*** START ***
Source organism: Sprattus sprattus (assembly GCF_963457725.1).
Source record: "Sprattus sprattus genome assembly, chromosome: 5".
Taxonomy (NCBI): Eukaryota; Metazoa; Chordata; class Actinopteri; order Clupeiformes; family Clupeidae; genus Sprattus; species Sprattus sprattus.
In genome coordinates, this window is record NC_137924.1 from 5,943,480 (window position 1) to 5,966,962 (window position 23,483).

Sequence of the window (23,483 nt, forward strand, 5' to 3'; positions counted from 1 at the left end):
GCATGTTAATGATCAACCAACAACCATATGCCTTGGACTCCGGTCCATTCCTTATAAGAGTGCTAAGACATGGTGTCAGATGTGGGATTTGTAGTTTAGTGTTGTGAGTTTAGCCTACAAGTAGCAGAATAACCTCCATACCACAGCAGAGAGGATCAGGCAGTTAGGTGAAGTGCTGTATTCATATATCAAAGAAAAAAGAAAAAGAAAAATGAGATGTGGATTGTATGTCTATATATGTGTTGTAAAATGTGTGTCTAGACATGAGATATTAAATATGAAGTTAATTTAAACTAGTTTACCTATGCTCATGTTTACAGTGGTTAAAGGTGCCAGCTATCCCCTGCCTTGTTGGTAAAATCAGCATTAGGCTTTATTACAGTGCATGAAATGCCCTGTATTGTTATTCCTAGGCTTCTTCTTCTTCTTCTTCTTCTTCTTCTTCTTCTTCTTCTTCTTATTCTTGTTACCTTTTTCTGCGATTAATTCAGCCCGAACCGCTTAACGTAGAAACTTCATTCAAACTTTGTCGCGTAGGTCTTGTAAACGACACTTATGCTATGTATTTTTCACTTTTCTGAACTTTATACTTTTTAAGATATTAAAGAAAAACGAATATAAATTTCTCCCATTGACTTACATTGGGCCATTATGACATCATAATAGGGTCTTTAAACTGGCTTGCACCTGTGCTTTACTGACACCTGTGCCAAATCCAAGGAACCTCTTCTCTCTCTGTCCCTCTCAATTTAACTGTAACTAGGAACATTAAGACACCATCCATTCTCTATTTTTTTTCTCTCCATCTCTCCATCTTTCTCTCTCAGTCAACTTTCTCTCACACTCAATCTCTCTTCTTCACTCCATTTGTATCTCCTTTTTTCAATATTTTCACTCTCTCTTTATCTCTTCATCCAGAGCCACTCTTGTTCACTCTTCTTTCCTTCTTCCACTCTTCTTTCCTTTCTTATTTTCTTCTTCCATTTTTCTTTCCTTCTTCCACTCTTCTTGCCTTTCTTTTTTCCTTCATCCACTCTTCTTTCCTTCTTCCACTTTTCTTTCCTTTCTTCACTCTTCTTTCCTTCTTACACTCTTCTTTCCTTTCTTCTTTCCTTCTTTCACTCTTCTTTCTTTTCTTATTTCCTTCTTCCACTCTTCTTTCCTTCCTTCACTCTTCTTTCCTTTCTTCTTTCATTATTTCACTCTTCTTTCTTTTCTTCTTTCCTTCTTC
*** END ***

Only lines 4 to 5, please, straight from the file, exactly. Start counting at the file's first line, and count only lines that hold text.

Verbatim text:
In genome coordinates, this window is record NC_137924.1 from 5,943,480 (window position 1) to 5,966,962 (window position 23,483).

Sequence of the window (23,483 nt, forward strand, 5' to 3'; positions counted from 1 at the left end):